6 thoughts on “Should You Leave Your Gun In The Car?

  1. Whoever wrote this piece, in my opinion, is a very good writer. It is refreshing to read something that makes an excellent point, does so in a meaningful, intelligent, well-written way and makes it fun to read. Great Job!

  2. Great article. I’ve been bickering on social media with a group of ppl who live in my county, about guns being stolen from cars repeatedly – maybe two-three reports every month for at least two years. I belong to a Facebook group that people report crimes on and it happens every week almost. Somebody lost a gun in a car break-in.

    My opinion is that IF you are going to leave your gun in your car 24/7, you should lock it up. Not slip it in the glovebox, under the seat, or above the visor. I believe you owe your community the respect of being responsible for the gun at all times, which includes ensuring it’s out of easy reach of thieves.

    I’ve been attacked by numerous people telling me I’m “siding with the thieves” because people have a right to leave their items including guns, in their cars. I’ve been called many names, insulted, even phone called with harassing calls by people who don’t believe that gun owners should be responsible enough to put their guns in a car safe, OR take them inside their homes, at night.

    So I’m glad to find at least one person in the USA, who tends to believe like I do-that there are alternatives to leaving one’s gun readily available in a car.

  3. I’d like to also comment on social media as well: in the arguments I’ve had online with people in my county, I’m constantly amazed at the ones who tell EVERYTHING about themselves which is just sitting on social media ripe for thieves. People tell how many guns they own, where they stash them (usually in their car), where they live, and so on — they think they’re talking big, bragging, or intimidating potential thieves. I am confident people are looking at their comments & putting them on short lists as targets. I am really just amazed at how ridiculous people are sometimes, in letting their egos get the best of them.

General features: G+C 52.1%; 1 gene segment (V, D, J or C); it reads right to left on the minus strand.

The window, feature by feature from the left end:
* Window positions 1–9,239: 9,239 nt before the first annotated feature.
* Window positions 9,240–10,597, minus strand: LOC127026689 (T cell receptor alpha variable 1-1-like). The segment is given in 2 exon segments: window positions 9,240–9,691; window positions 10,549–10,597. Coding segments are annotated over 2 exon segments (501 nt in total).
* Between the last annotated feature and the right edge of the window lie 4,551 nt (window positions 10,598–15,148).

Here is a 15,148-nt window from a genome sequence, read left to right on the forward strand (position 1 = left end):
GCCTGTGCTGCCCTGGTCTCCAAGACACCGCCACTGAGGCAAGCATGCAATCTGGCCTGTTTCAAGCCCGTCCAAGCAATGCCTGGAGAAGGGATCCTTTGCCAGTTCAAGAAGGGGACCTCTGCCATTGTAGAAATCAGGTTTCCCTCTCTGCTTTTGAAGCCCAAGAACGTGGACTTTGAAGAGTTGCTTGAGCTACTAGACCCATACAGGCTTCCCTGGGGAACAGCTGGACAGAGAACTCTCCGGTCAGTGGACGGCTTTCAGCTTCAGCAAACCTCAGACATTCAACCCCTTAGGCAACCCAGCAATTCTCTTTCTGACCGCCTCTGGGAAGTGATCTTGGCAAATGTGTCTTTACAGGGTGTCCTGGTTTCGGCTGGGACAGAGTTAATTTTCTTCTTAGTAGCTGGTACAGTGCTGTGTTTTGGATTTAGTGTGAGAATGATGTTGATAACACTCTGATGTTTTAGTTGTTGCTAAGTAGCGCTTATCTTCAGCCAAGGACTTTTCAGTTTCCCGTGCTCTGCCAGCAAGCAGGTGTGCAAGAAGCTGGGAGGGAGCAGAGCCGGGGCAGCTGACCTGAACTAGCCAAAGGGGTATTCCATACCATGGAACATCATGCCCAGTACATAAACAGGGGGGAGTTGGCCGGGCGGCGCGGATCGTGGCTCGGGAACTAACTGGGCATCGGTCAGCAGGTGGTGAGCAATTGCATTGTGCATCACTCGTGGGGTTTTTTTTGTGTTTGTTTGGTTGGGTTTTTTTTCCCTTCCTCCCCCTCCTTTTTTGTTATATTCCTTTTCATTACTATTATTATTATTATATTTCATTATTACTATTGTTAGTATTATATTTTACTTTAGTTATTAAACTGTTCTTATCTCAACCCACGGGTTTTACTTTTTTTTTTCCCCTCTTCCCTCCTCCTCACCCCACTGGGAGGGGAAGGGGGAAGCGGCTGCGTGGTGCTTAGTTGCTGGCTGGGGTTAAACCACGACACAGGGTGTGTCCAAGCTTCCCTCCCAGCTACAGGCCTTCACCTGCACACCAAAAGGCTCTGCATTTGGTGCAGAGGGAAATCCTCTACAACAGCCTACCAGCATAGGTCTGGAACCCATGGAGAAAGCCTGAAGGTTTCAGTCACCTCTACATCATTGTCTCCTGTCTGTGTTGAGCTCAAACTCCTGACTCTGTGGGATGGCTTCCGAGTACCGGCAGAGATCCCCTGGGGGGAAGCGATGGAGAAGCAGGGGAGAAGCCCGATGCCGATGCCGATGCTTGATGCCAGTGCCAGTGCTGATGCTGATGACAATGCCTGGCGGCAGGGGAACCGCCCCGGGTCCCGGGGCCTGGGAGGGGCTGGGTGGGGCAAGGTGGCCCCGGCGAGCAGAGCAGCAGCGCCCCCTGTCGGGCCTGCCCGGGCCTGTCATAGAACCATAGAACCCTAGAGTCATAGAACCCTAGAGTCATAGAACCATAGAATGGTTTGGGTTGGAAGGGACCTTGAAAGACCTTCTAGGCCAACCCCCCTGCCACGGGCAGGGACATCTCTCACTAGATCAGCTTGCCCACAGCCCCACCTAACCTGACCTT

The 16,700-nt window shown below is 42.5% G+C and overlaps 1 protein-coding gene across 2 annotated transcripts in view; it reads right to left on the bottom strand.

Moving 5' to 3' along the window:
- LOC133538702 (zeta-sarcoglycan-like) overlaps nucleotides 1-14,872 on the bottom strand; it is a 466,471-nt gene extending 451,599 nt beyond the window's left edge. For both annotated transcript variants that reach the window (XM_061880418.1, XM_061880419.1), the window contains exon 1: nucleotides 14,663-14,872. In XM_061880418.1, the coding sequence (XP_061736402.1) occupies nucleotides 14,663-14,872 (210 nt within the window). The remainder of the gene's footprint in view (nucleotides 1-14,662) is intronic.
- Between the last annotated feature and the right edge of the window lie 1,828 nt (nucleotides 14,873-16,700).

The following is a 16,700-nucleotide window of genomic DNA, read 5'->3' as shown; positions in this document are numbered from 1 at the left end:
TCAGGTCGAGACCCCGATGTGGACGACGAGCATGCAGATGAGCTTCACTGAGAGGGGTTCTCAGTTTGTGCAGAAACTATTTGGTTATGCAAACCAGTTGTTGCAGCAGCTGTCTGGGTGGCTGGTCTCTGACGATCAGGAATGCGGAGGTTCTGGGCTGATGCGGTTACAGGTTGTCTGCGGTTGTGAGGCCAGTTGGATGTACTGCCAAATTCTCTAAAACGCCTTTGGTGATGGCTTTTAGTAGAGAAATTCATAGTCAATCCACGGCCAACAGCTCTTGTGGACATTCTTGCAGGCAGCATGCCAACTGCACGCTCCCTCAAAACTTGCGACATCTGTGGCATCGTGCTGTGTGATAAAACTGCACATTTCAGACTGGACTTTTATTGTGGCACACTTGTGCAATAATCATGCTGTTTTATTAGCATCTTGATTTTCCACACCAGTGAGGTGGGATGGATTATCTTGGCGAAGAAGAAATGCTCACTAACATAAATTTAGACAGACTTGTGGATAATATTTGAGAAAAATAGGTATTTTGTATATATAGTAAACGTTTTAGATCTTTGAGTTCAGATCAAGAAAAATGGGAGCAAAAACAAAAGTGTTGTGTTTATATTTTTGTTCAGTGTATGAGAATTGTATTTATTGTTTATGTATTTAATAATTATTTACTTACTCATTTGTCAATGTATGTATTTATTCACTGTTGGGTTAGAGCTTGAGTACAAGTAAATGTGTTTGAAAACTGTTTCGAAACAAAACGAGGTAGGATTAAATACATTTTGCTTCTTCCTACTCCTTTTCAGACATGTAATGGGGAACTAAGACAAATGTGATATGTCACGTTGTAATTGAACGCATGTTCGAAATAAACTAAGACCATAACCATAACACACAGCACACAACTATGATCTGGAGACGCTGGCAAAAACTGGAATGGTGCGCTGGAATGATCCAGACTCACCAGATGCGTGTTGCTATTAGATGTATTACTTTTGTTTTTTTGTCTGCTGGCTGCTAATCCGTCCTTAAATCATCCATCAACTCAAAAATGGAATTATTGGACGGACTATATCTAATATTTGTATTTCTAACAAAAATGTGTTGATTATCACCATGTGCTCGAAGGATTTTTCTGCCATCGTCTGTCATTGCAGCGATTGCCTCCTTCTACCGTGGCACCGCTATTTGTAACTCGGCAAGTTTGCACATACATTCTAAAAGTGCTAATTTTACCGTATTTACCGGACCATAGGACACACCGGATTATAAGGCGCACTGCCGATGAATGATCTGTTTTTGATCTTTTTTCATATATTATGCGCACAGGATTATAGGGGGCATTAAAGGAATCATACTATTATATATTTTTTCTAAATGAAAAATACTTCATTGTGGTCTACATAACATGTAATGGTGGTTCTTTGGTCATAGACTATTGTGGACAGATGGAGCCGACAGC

4. In my county in Missouri, we get reports almost every week of someone having gun stolen from their automobile. I don’t get why it continues to happen, in the same county. Don’t people read or pay attention? You’d think after one or two times, gun owners would wise up and figure out that it’s NOT a great idea to leave your gun under your car seat in your driveway.

    Yet again and again, our county experiences gun thefts that seem like they could be avoided, simply by the owner taking precaution to make it harder to steal. Most of the car break-ins we are experiencing seem to be grab and go–I don’t think thieves are going to spend much time trying to pry open or pry out, a gun safe in a car. I’ve made this point on our local forum, and in return have been harassed and called all kinds of names by people who tell me I’m “taking the side of thieves” instead of sympathizing with the victims — saying I have no “right” to criticize the victims of gun thefts. etc etc.
    I don’t get that mindset — and have given up defending myself b/c I realize you can’t fix stupid people…and that’s who I am dealing with at this point.

    Thanks again.

  5. I hear more and more stories about people having their guns stolen from leaving them in their car. I don’t know how thiefs know they have a gun in their car but it is like they somehow know

  6. If you ever decide to take your gun with you in the car. Make sure to hide it well. If you park your car on some shady parking lot, and have the gun visible. Well, then you can expect to have your window broken when you return.

    With guns come responsibilities, think twice before you leave your gun in the car